Exchanging FHIR data

Redox supports a few ways to integrate and exchange data via FHIR®: 

  1. FHIR® notifications
  2. FHIR® query/response
  3. FHIR® writeback
Notifications, query/response, writeback
Notifications, query/response, writeback

FHIR® notifications

FHIR® notifications are real-time, asynchronous messages about specific events that occur within a healthcare setting. For example, these events could be:

  • administrative (e.g., a patient books an appointment)
  • clinical (e.g., a diagnostic result is posted to the patient’s chart) 
  • financial (e.g., a charge was added to the patient’s account)

How this works is that your connection enables you to track changes or events for a patient (e.g., a patient’s upcoming and current encounters with a specific provider) via webhooks. Or, you could send notifications with relevant events to your connection's system instead. Either way, learn how to respond to asynchronous events like FHIR® notifications.

FHIR messaging

You may also hear notifications referred to as a type of FHIR® messaging, which is still true. Messaging is an asynchronous (or one-way) type of data exchange and you can think of it as a broader category for notifications. See what HL7 has to say about FHIR® messaging.

We support both lightweight or detailed notifications.

Lightweight notifications

Lightweight notifications are ideal if you only want to understand if something changed for a patient. Then, you can decide whether to query your connection—or a data on demand repository—for more details about what changed. Find out more about FHIR® data on demand

These notifications are deliberately minimal, which reduces mapping complexity so you can start integrating faster with your connection. Lightweight notifications contain the relevant patient identifier, timestamp, and FHIR® references to related resources (e.g., Patient, Encounter, Appointment) in case you want to query for more information. Combining lightweight notifications with FHIR® queries reduces the need for a complex storage infrastructure so that you can rapidly integrate with a healthcare organization.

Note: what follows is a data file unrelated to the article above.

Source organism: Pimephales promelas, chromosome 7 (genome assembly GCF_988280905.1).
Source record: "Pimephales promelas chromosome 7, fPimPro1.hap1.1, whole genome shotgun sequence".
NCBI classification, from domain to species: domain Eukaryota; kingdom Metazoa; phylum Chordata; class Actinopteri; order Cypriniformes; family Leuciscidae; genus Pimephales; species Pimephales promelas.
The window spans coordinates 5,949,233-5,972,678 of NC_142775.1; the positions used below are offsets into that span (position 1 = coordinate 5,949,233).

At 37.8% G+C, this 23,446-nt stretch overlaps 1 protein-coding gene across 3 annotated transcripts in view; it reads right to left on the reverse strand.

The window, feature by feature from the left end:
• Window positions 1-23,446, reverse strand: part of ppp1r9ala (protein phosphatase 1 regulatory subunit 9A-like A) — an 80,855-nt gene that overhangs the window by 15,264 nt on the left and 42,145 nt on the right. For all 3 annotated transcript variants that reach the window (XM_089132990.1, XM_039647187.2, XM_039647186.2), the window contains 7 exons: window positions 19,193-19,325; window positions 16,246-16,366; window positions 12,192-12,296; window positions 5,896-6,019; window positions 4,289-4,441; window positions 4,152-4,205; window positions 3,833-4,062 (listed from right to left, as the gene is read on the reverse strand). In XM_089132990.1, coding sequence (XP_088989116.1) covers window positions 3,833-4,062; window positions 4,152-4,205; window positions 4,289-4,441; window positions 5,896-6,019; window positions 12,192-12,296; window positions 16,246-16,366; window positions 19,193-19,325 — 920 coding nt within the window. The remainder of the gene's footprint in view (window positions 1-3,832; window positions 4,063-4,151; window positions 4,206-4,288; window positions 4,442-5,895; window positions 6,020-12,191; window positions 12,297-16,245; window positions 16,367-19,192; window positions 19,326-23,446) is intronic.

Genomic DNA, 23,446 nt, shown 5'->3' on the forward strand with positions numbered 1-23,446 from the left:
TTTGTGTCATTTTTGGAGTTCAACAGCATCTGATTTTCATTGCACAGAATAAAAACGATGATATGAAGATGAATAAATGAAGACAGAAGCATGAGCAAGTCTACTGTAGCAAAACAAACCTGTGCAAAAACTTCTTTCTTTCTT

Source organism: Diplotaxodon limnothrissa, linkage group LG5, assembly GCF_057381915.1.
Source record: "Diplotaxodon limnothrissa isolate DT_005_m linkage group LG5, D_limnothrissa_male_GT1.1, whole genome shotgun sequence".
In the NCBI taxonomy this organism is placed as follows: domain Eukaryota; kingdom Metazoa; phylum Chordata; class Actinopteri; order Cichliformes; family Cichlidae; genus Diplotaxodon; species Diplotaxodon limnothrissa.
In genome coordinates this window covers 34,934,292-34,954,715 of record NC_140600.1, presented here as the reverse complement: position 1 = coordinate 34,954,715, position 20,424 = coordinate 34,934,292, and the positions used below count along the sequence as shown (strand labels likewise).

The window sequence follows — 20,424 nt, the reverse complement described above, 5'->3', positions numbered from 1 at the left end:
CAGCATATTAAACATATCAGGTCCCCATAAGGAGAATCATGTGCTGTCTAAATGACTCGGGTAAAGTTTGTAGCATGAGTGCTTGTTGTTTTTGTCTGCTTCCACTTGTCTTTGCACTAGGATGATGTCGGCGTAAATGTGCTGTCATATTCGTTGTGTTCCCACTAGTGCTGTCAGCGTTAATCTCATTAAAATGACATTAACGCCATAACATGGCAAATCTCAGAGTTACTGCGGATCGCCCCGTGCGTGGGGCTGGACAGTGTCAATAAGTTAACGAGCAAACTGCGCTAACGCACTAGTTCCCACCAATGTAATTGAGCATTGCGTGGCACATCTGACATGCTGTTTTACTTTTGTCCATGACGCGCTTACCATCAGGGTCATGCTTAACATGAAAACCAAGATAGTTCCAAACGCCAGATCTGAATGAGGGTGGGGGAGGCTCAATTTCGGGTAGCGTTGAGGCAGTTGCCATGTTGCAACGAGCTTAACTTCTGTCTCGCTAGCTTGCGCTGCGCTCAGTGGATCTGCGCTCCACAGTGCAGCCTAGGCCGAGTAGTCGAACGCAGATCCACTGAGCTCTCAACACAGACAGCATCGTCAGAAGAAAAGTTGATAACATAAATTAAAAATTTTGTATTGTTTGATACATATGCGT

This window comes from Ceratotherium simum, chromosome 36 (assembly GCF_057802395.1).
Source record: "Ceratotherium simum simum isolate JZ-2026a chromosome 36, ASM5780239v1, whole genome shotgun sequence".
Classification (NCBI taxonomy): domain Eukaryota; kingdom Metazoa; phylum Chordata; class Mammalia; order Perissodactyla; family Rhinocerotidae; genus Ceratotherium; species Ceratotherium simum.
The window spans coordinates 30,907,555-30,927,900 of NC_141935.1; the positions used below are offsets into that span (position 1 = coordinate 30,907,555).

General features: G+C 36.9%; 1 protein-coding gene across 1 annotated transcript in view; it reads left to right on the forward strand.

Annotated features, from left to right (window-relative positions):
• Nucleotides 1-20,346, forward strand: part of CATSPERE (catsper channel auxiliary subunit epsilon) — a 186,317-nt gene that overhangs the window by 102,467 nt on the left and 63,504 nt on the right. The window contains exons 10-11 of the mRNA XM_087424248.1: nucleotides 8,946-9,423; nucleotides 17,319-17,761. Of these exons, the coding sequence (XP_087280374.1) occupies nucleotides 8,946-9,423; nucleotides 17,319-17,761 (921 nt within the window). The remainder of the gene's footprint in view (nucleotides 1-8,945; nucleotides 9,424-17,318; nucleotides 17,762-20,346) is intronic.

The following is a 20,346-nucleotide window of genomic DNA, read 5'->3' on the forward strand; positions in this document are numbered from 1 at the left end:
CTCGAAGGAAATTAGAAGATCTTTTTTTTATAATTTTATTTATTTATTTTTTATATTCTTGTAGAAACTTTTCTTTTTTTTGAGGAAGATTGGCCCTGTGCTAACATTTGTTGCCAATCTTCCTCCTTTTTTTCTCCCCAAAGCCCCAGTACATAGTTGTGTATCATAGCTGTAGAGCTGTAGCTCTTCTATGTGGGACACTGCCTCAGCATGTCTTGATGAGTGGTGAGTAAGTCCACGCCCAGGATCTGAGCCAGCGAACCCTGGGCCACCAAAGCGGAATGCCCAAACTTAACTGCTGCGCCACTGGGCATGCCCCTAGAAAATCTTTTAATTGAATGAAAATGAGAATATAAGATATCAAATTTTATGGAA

Or instead of querying, lightweight notifications could also potentially kickstart a workflow within your own system. For example, you may want to receive a notification about a patient being discharged from the hospital so that you can follow up with a customer satisfaction survey about their inpatient stay. But the notification would only contain the bare minimum patient information, not all the details about their stay. 

Detailed notifications

Detailed notifications contain the full payload message with extended information about what happened, who was involved, and when it happened. So you get everything from the lightweight plus all the extra sauce and sides, so to speak.

This is useful if you do want to store a significant amount of patient data from your connection. Or, detailed notifications may be a better suited option if you don't want to bother with follow-up queries and data storage or mapping aren't a concern.  

What's in a notification?

Since notifications are asynchronous, the message headers contains metadata about the date and time when the message was sent. This metadata is visible in your logs in the Redox dashboard as well. This type of metadata isn’t included with FHIR® queries. 

FHIR® query/response

This is typical synchronous data exchange, which means that one system queries another (using a RESTful HTTP API) and waits for a response (read about handling responses to queries). Redox supports the full suite of RESTful interactions mandated by USCDI and more. 

The most common type of queries are FHIR® search interactions. Learn more about FHIR® searches.

FHIR® writeback

This is a “save” type of operation, which allows you to write data back to your connection’s EHR system. Behind the scenes, this is kind of a cross between messaging and a query—that is, you initiate a writeback like a query, but it’s asynchronous like messaging.

Most EHR systems don't currently support direct FHIR® writeback, but Redox can translate your writeback messages to other standards like HL7v2 that are more commonly used for these scenarios.